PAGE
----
Progress update, 12 to 25 April 2014: over 8,000 transcripts worked on!
By Tim Causer, on 25 April 2014
Welcome along to the progress update for the period 12 to 25 April 2014, during which time quite astonishing progress has been made by TB volunteers, who have broken all sorts of records. Though UCL was closed from 16 to 22 April, that didn’t stop transcribers working away at a rate of knots: during this two week period, 357 transcripts were worked on! This breaks down into 212 transcripts from 12 to 18 April—a new record—and a further 145 from 19 to 25 April.
This means that 8,002 manuscripts have now been transcribed or partially-transcribed. Since Transcribe Bentham launched in 2010, it has taken an average of four to five months for a thousand transcripts to be worked on; however, volunteers have gone from 7,000 to 8,000 transcripts in little over eight weeks (and we’ll write more about this soon). This is an amazing effort of the part of transcribers, and we are thrilled with this progress – it will make a real difference to our work and in providing access to Bentham’s manuscripts.
We are very grateful to volunteers for their patience as we work through checking their transcripts, and we hope to be back on an even keel early next week and will be able to report more fully on the number of words transcribed, and the number of transcripts which have been locked. Our apologies for any inconvenience caused, but we’re almost there!
The more detailed state of progress is as follows:
|Box||No. of manuscripts worked on||No. of manuscripts in box||Completion|
|Add MSS 537||308||744||41%|
|Add MSS 538||137||858||15%|
|Add MSS 539||91||948||9%|
Some great material has been transcribed during the last two weeks. We find that Jeremy’s personal life continued to have its problems, as he expressed his frustrations at not having a reply to his letters from Sarah Stretton. Writing in 1776 to his brother Samuel, Jeremy bemoaned that despite having written her ‘an enormous long one [letter]’, it was ‘now Wednesday and in all this time not a syllable have I heard from the little vixen’. (Thanks to Simon Croft for transcribing that one). A thirteen-year old Jeremy was forced to explain, in 1761, to his annoyed father why he had failed to write to him recently:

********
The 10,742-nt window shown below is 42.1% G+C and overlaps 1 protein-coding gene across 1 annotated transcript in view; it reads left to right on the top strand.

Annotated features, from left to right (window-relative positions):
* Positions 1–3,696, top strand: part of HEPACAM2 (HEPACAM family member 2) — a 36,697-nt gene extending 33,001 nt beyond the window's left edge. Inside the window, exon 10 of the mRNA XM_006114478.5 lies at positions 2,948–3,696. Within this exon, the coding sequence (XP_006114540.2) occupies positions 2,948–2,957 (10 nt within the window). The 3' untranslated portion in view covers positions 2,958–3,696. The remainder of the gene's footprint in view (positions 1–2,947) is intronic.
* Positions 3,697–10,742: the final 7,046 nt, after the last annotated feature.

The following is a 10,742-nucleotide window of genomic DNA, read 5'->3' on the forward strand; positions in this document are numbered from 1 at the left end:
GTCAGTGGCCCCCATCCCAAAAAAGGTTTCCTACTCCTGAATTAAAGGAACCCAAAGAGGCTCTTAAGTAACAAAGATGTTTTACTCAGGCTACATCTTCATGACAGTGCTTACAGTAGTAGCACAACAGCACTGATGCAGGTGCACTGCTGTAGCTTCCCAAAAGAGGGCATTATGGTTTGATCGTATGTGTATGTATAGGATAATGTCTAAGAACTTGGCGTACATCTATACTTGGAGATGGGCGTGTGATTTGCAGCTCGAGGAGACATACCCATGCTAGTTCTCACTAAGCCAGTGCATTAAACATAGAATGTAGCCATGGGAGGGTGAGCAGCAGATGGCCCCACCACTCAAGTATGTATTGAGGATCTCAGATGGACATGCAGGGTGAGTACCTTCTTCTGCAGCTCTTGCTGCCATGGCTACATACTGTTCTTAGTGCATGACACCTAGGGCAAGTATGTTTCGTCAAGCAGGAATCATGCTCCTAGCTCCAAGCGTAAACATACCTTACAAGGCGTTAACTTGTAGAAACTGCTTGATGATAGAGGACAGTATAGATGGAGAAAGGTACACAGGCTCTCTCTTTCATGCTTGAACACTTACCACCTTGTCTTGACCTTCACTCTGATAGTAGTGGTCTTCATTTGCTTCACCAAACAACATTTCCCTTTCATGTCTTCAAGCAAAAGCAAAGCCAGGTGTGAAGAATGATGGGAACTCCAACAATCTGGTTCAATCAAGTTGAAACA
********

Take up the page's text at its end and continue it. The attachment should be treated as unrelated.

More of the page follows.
Sir I would have wrote to you as I promised if it had not been for a deep cut in my finger which I gave myself while I was mending a pen to write you with, just where I hold my pen; so that I could not hold it well enough to write intelligibly.
Surely that’s the eighteenth century version of ‘the dog ate it’ or ‘I didn’t get your text message’. Must try harder, JB (thanks to Iris van der Zwaag for submitting this transcript).
There is also a hint of Bentham’s unhappiness at Oxford in another letter of 1761 to his father:
I wrote a Letter or at least part of one
last Night, but being fatigued and not finding any of my
Acquaintance I sat down to it so melancholy, & made it
such a Melancholy Letter I was resolved to day I would
not send it: I do not know when I wished for your Company
so much as then; or when I have been so low-spirited : but
a good Night’s rest brought me to rights again.
(Thanks again to Iris for transcribing that one).
Finally, another cause of annoyance to Bentham at Oxford were his damp, dark rooms, where the furniture was ‘allways covered with dust’. Student digs: some things never change. (Thank you to Diane Jonker for transcribing this one).
As always, thanks so much to everyone who contributed to Transcribe Bentham over the past two weeks. The generosity of volunteers in taking part never ceases to amaze us.